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Suppose a network $N = (G,c,s,t)$ where $c$ is real.

How do you find all min-cuts? (or how do you find the cut with the least number of vertices)

I've tried messing with the capacity, but since it might be real I can't get it to work.

EDIT: I'll try to rephrase the question more clearly : Amongst all the $(S,T)$ cuts in $G$ that have minimum capacity, find the one which has the least number of vertices.

(Or, similiarly, how do you find all min$(S,T)$ cuts in $G$ ? )

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I am either misunderstanding or you have some confusions regarding cuts. A cut is a partition of the vertices. Therefore the cut with the minimum number of vertices is the empty set or if it must include s, then {s}. You can casually say that you cut the source s from the target t by removing the minimum number of vertices. This is accomplished by expanding each vertex into 2 vertices connected by an edge of cost 1 and you make original edges have cost inf. In this case, I don't know what cost has to do with anything.. Your question also mentions counting min-cuts.. Which one do you intend? –  aelguindy Feb 20 '12 at 17:34
    
@aelguindy I edited the question. Hopefully it's clearer now. –  Shmoopy Feb 20 '12 at 18:02
    
There could be an exponential amount of minimum $(s$-$t)$ cuts in a graph, so if you're hoping that enumerating all minimum $(s$-$t)$ cuts would yield a polynomial-time algorithm to find the one with the fewest number of vertices, you're out of luck. –  Zach Langley Feb 20 '12 at 18:07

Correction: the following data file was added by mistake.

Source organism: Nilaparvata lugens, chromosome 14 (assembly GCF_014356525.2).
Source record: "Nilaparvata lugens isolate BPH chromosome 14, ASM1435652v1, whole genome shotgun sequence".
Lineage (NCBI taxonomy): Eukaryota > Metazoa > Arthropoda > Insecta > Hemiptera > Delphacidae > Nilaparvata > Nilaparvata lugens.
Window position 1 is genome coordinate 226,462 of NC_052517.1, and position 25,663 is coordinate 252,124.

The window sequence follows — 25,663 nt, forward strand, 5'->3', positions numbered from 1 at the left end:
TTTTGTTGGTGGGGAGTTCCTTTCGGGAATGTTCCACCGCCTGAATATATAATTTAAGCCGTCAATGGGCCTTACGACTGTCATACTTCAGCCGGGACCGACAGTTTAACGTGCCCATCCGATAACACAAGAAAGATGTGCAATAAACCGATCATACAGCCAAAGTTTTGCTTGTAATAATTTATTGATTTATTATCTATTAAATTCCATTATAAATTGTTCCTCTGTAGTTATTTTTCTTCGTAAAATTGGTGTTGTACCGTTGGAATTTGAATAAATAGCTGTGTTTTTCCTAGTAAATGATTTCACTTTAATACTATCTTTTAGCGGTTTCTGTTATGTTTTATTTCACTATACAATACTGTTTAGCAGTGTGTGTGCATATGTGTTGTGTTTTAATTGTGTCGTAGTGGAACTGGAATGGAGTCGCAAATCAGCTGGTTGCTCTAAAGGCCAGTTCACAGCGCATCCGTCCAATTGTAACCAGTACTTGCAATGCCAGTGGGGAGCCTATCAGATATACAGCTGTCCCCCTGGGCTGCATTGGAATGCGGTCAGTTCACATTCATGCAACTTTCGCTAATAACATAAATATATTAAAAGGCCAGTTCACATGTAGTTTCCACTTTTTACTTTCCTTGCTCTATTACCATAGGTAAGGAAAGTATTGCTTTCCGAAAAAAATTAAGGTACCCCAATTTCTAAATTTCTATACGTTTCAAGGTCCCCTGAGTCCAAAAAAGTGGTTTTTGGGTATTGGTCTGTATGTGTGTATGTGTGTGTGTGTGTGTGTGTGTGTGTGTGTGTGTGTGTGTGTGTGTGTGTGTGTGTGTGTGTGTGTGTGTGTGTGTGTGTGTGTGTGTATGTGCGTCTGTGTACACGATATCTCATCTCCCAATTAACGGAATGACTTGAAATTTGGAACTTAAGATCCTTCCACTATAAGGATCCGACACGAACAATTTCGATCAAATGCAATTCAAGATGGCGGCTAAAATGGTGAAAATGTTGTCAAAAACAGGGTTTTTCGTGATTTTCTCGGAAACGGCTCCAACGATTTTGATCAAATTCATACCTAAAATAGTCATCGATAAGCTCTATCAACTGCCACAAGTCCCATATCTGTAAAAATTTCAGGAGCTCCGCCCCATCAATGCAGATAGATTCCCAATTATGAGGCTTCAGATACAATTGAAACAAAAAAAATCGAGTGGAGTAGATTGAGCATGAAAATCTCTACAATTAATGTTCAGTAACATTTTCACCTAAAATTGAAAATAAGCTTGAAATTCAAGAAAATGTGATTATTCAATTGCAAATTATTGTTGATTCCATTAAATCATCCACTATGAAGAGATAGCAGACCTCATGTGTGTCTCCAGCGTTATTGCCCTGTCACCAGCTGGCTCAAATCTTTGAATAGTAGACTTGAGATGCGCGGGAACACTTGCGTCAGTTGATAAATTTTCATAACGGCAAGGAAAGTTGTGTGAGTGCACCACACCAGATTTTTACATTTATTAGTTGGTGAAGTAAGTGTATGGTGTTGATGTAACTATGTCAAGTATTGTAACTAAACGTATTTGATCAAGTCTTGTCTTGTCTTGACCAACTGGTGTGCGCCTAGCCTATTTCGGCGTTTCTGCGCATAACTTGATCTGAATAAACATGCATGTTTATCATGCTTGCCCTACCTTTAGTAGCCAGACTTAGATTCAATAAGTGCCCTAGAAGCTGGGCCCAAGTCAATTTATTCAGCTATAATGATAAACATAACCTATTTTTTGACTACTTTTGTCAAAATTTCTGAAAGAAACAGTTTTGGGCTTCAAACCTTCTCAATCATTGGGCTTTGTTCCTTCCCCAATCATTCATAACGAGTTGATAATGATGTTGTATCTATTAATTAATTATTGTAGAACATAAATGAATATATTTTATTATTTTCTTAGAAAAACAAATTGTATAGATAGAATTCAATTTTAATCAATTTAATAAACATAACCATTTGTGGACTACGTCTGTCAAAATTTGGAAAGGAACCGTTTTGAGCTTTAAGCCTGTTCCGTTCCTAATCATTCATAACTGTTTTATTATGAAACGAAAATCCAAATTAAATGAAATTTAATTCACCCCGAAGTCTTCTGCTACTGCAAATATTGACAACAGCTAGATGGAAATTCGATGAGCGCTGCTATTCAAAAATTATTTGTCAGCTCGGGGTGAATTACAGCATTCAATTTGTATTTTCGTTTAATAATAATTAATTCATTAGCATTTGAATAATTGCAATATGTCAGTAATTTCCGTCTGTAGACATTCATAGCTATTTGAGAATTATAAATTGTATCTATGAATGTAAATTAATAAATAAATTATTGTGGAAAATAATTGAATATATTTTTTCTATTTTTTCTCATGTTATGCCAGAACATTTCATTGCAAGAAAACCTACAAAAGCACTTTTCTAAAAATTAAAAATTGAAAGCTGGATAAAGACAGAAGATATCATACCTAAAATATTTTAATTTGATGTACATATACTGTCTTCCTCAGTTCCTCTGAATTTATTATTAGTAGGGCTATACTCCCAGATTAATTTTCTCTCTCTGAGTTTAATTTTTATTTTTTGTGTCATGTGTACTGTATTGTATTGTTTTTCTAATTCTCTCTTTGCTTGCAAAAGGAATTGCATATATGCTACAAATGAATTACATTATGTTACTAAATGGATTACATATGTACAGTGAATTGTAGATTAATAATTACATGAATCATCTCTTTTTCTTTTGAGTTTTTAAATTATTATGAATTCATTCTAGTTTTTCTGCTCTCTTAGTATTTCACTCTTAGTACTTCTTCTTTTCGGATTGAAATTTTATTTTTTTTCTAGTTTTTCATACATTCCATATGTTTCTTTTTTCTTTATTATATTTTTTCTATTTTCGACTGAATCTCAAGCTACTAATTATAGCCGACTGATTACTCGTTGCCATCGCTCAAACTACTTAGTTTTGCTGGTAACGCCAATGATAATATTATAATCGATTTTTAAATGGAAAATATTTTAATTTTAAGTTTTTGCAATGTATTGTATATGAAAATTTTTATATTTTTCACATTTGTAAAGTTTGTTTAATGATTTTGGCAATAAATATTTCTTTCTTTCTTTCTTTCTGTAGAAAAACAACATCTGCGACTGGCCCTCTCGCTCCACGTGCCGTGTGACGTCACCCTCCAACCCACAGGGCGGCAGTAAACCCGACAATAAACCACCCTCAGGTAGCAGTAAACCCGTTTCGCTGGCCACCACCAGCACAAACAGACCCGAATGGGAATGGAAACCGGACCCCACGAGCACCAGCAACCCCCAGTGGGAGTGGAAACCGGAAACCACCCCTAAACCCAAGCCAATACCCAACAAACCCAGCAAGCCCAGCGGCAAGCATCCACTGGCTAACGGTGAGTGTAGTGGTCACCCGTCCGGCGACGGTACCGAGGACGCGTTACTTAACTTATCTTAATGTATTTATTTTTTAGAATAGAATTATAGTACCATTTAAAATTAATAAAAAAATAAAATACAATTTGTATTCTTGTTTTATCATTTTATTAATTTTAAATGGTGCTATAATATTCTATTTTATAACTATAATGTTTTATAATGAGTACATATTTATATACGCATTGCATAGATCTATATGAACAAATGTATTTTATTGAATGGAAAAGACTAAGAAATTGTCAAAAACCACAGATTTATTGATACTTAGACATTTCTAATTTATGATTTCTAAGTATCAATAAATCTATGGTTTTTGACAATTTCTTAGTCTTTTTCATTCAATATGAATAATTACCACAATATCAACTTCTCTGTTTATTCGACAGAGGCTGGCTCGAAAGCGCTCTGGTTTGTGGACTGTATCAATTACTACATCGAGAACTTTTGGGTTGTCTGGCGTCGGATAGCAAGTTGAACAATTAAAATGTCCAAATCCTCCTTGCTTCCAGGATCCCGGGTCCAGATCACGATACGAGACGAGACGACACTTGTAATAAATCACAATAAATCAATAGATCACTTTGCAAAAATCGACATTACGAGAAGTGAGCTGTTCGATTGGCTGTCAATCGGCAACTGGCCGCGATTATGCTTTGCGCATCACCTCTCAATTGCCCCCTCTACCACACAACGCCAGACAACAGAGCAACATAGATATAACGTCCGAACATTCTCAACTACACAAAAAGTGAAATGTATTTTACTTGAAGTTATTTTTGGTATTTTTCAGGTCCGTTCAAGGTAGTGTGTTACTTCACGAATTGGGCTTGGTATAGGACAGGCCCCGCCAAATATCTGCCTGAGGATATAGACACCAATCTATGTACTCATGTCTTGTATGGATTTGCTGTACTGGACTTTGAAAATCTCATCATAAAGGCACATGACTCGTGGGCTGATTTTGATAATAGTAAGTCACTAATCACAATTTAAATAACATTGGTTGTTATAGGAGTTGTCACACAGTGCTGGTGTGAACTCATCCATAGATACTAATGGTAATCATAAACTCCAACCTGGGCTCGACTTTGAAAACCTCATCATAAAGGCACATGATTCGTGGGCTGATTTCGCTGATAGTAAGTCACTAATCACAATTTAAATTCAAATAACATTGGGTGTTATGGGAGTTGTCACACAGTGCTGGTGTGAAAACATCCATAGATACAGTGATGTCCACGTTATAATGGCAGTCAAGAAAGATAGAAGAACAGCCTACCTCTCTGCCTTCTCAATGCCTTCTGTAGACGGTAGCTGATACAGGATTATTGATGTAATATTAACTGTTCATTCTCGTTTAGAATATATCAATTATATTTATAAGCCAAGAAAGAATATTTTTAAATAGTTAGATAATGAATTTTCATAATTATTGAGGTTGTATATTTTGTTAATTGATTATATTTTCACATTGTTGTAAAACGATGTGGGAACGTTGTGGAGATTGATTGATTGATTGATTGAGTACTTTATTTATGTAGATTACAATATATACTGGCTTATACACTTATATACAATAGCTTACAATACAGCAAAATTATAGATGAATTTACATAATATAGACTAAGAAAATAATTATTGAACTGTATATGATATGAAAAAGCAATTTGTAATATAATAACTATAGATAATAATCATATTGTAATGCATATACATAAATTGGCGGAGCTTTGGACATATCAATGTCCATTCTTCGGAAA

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@Shmoopy normally one defines the minimum cut to be the cut such that the edges that cross the cut (one vertex on each side) have a minimal sum.. I don't know still what you mean by "minimum number of vertices".. What vertices are you referring to? –  aelguindy Feb 20 '12 at 22:48
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@Shmoopy: Do you mean minimum (s,t)-cut, or global minimum cut? (Must the cut separate s and t?) –  JeffE Feb 23 '12 at 19:39

1 Answer 1

The number of partitions A,B which induce a minimum cut is at most $n^2$, and these can be enumerated in time $O(n^2 \log^3 n)$ using the Recursive Contraction Algorithm of Karger and Stein. So it is a simple matter to determine any property you would like of minimum cuts.

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Why are the number of minimum cuts in a graph at most $n^2$? –  Zach Langley Feb 20 '12 at 18:11
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The number of cuts can be exponential. Consider the graph consisting of two columns of vertices where each vertex is connected to the one next to it. s is connected to all vertices on the left column, t is connected to those on the right. If each column has n vertices, the graph has $2n + 2$ vertices. If all edges have weight 1, then the number of minimum cuts is $3^{n}$. Which is more than $(2n + 2)^2$ for large enough n. –  aelguindy Feb 20 '12 at 22:53
    
@aelguindy: You're counting minimum (s,t)-cuts; yes, there can be exponentially many. David is counting global minimum cuts, with no fixed terminals s and t; there can be only O(n^2) of these. In your example graph, there are exactly 2n minimum cuts, none of which is an (s,t)-cut. –  JeffE Feb 23 '12 at 19:38
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@JeffE that actually explains it. I think the question above is looking for s-t cuts though. –  aelguindy Feb 23 '12 at 21:03

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